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6 thoughts on “Simply: The Allure of Minimalism & Self-Sufficiency

  1. I go through this all the time too! At one point I wanted to just throw everything in the dumpster and start over with only the necessities. I’ve read several books and blogs on the subject. I’m pretty proud that I am currently down to one closet of clothes in my house now. I used to have a major problem with shopping. I put things I don’t wear too often but can’t part with in a bag in my closet and if I pull it out to wear during the month I keep it, if not I take it to the resale shop to trade for something new. 🙂

    • That’s actually a really good idea. I should get a bag and start doing that. I feel like if I stuck to it, I would get rid of quite a bit of stuff that way.

  2. I’ve been having similar thoughts lately as well – recently I was able to go through and donate a fair amount of clothes to thrift shops, but I’m finding more and more that I’m hoarding things that I don’t necessarily need, but feel that I do. When I come home at night, sit down on the couch, and just look at all my “stuff” I feel overwhelmed and not sure how to tackle it first. I think reading this though, I need to just do it. Afterall, who seriously needs so many knick knacks that they don’t have places to put them anymore?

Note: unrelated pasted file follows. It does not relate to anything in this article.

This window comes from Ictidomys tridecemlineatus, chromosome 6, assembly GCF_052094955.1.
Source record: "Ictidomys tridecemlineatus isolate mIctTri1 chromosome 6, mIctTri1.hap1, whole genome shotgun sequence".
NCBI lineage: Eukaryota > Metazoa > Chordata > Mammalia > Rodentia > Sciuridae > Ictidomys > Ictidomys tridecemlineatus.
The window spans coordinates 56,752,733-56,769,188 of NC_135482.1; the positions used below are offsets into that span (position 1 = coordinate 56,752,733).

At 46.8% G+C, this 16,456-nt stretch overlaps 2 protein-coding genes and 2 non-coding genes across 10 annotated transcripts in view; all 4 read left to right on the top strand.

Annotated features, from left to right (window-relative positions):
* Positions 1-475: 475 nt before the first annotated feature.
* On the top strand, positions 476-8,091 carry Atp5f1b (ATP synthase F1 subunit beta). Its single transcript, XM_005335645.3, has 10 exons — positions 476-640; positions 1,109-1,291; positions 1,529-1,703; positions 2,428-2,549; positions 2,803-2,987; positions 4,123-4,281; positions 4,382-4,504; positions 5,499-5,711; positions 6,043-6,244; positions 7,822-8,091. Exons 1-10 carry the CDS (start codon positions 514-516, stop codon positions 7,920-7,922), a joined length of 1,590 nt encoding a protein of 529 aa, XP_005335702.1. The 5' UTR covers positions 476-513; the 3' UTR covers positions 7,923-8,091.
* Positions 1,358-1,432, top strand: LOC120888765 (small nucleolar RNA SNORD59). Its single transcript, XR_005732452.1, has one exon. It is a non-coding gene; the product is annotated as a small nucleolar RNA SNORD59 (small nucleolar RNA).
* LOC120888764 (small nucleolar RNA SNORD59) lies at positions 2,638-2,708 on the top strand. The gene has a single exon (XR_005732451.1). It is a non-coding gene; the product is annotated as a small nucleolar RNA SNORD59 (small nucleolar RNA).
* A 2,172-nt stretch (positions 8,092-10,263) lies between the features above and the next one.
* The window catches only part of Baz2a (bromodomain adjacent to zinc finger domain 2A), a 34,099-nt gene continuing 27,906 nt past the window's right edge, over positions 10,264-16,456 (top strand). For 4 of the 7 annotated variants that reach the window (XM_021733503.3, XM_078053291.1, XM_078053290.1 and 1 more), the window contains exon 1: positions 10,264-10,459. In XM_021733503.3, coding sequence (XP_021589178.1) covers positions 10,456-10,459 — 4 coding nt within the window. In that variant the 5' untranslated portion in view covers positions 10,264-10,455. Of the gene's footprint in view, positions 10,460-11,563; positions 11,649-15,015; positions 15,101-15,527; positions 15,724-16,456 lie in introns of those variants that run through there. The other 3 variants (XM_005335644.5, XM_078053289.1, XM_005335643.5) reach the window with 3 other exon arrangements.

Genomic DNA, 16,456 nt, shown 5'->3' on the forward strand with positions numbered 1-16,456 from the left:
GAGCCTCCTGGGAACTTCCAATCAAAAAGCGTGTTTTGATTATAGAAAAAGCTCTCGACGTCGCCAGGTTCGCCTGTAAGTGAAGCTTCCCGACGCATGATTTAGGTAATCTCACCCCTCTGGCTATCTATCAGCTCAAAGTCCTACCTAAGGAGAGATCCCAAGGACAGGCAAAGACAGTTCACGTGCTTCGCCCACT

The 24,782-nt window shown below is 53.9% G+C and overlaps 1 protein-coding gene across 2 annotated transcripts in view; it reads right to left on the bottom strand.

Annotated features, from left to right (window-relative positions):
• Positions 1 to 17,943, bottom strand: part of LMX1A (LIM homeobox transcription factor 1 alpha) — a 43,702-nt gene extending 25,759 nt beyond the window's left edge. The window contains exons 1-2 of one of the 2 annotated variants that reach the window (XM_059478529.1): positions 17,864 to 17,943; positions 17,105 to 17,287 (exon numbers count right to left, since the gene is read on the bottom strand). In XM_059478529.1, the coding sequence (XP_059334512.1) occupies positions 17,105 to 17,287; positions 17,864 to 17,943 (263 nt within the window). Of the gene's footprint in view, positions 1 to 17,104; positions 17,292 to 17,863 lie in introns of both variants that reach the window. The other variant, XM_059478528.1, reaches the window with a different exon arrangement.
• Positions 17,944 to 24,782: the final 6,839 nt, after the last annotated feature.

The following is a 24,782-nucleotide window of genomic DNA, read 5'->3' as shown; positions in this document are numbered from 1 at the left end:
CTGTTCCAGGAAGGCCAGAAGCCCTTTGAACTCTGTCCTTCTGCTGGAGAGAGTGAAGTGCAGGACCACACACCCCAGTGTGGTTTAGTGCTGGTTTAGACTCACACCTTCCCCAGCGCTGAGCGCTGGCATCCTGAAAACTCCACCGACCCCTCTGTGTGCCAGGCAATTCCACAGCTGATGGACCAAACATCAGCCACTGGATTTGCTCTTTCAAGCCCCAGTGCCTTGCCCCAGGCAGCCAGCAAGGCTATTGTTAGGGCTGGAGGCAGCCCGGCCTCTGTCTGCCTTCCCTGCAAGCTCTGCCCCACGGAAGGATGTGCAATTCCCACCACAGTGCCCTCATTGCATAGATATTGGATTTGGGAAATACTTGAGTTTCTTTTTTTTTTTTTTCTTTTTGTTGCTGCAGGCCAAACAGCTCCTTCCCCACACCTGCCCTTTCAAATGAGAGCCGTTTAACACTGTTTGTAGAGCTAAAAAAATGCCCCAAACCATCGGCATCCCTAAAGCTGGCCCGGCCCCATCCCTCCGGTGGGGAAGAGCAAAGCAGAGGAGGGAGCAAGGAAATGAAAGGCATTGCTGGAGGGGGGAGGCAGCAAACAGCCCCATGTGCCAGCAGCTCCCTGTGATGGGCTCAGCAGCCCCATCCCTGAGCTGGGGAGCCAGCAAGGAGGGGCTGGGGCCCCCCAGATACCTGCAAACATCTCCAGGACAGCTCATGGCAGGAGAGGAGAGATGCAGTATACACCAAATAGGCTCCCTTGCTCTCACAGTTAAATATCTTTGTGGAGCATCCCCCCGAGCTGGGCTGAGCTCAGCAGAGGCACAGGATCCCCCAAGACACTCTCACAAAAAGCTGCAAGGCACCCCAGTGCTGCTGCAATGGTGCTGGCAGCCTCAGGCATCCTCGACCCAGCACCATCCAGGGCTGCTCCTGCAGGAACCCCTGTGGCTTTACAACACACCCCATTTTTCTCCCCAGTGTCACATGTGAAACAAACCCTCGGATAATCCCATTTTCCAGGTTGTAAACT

Though, your living room does look quite cozy!

    • Thank you! I cheated, though, and cleaned the living room before taking the photo, hahah. I figure I’ll take it one room at a time (if not one surface at a time), and see where that leads me. I just got a coupon for Barnes & Noble, though, so I have a feeling I’m going to be getting another Simpsons figurine before it expires.

  3. I’m one of those people who can’t stand the idea of being a minimalist myself. I just love collecting, and having, and enjoying stuff too much. I love being surrounded by stuff, old and new. I love browsing and buying clothes, and make-up. Not to mention lots, and lots, of stuffed animals and toys!

    However, I do want my stuff to be important. I grew up as a packrat, and with my OCD, I can make up a reason for keeping *anything*. I have a hard time letting go of stuff – especially if it’s something I deem special. I think I waited three years just to throw away a pair of jeans Jen bought me, that I loved. I couldn’t even wear them anymore, they were so holey.

    Plus, Jen and I like the idea of living somewhere small (and preferably mobile). In a motorhome, or sailboat, or tent… you can’t have a lot of stuff, sadly. If we do go the apartment/house route, then I still want to have enough room to showcase what we love. But I could never imagine living anywhere huge. Small and cozy, is where it’s at. 😀 Right now, where we live in Jen’s childhood bedroom and spend pretty much 24/7 in here, I would like to limit our stuff. Throw away what can’t be saved, make use of what is still good, and have room for what is important.

    ❤ I hope you achieve all of your minimalist goals, friend!

  4. Pingback: “Produce More Than You Consume” | Sonya Cheney